“We’ve never made a loss, we’ve always done really well and managed to get our money back, but at the end of the day even if we didn’t, we still enjoy what we do and still hope that everyone had a good night.”
In spite of higher financial demands, the wider audience of the Capital proved advantageous for Music Remedy whose recent London club night sold out. “The London night went really well, we worked incredibly hard.”
As Katie goes on to explain, running your own business can be extremely difficult and requires constant commitment. “We were in London most nights handing out flyers; we put a lot of effort into it. Only Penny and I actually run the company, we do all the promotion ourselves, we design all the posters ourselves, it’s a lot of work and for it to go so well was really rewarding.”
Despite the individual sacrifice, Katie and Penny stress how much they are indebted to friends and family who supported their venture in its early stages, and who continue to remain a part of Music Remedy.
“At the start we had a lot of support from our friends, there’s no way we could have done it without them. They were the ones that turned up to the first few nights after us nagging them and trying desperately to show them that they would have a good time.”
The real success however, as Katie expresses, came after the first two nights. “Suddenly people took it upon themselves to come along and everyone started really enjoying it.”
Moreover, what was particularly exciting for Katie in coming south was to attract “a huge pull of people from London who we didn’t know. This was really nice to see because we were very intrigued to find out how they knew about us.”
As well as celebrating the successes of London, Penny stresses the importance of learning from each event. “Every single night there’s been an unforeseen glitch and it definitely helps for the next time to know what we can improve and address in the future. The more experience you get, the more you start to figure out what works and what doesn’t.’” However it seems the girls have hit the club night scene at exactly the right time. As Katie explains, “I can definitely see the progression of the industry from when we first started Music Remedy when there was probably only two or three nights including Itchy Feet, Freakin and Bangers and Mash.
“Then when the electronic music scene slowly started to kick off again, especially at York where it wasn’t that prevalent, a lot of club nights have emerged and it does get a little bit competitive.”
However, Katie insists that it’s just “friendly competition” because “we’re all interested in the same thing, everyone that runs club nights is into music and it’s quite nice to see other club nights do well.”
Indeed Katie explains how the nature of the business encourages a communicative environment, which has led to Music Remedy collaborating with other successful promoters including record label Mohobelo and York based promoters Shoko.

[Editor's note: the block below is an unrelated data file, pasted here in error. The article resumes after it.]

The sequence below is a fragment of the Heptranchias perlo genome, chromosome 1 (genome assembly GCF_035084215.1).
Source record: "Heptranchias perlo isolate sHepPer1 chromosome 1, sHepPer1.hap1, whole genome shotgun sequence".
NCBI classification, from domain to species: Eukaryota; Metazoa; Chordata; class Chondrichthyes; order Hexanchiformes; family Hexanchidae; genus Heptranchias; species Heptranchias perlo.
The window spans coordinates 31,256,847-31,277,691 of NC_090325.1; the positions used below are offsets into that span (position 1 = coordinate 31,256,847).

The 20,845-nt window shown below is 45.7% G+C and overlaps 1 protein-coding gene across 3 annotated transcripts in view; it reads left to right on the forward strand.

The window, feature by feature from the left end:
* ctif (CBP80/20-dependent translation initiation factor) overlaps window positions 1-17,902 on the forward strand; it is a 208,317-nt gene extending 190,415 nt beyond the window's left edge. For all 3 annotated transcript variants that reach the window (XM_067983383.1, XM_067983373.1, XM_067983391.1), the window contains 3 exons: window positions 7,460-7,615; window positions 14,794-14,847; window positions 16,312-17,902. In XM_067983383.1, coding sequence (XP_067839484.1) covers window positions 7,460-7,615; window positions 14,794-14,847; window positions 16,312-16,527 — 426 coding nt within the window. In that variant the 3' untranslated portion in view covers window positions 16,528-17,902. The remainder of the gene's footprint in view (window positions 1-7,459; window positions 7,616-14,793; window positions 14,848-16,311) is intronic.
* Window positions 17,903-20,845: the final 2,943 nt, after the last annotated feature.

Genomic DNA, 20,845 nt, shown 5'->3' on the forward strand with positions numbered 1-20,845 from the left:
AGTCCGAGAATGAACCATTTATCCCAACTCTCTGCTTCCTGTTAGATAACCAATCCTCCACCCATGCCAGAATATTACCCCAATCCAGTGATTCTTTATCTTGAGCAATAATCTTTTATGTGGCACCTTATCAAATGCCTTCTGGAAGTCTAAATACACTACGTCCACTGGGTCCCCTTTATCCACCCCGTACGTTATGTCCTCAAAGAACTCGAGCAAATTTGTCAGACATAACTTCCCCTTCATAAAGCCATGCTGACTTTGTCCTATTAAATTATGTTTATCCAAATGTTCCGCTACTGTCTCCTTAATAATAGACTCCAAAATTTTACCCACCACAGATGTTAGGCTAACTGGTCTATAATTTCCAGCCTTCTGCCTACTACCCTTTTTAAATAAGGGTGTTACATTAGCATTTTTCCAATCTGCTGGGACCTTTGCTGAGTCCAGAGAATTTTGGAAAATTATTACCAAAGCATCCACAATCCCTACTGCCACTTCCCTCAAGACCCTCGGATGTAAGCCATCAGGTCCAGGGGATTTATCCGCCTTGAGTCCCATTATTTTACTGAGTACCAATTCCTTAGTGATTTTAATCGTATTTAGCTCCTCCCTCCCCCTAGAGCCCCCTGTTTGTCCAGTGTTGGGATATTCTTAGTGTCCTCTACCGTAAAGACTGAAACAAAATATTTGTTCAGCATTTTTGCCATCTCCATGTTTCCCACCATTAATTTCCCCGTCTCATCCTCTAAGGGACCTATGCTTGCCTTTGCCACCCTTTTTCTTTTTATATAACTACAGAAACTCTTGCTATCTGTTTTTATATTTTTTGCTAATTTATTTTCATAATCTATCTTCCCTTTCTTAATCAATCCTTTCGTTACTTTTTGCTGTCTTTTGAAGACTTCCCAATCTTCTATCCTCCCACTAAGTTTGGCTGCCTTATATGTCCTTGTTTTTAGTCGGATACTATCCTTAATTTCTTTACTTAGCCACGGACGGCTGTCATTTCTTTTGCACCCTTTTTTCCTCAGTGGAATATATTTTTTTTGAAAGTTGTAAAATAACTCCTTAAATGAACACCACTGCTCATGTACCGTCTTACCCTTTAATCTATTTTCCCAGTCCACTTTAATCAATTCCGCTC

“When you run a club night at a University you become a group and you communicate a lot with each other to make sure your nights don’t clash, so you do get to know other club promoters quite well and the manager of Shoko got in contact with Penny and I and said he’d really like to get us on board.”
These partnerships not only help reinforce Music Remedy’s exposure but also allow for a wider variety of featured artists.
“The DJs that we book are DJs that we really like, and listen to. But it’s not just about playing music that we want to play; it’s about reacting to the response of people attending the nights. When we first started, Music Remedy showcased quite a mix of music, including Techno, House, and Disco, but it’s become a lot more niche from the feedback we’ve had. Our last night in York we centred around disco because at the moment that is something that people really want to listen to.”
Although both girls are into “all types of music” Katie suggests that “the best way to [create something along these lines] is to stick to what people are enjoying and mould your night around that because then you can’t really fail.” Indeed, the surge in Electronic music across the UK in recent months coupled with the increased popularity of House stands Music Remedy in good stead for a promising future.
Music Remedy returned to York on the 21st November, where they hosted Room 2 at Fibbers in collaboration with Shoko. They aim to host a second night in London before Christmas, while also looking into running some more nights in York in the New Year.
When reflecting on the achievements of Music Remedy both girls attribute their success to the simple fact that they enjoy the work that they are doing. “It’s combining what we love into something profitable,” explains Penny. “Running your own business is a lot of time and effort, but we don’t see it as work because we really love doing it.”
For Katie, “the company has evolved into a really strong passion for what we do, we absolutely love Music Remedy and we’ve got so much determination with it… its nice to be able to show people that.”
When coming to university, Katie professes that she had never even considered becoming an entrepreneur: “Running a club night was the last thing on my mind, it was nothing I ever imagined. It kind of came about without me even noticing and now I’m just doing what I love doing.”
Penny has been similarly taken aback by the longevity of her entrepreneurial journey which began when Music Remedy was founded, however strongly advices other young people to do the same: “If you believe in something, just go for it.”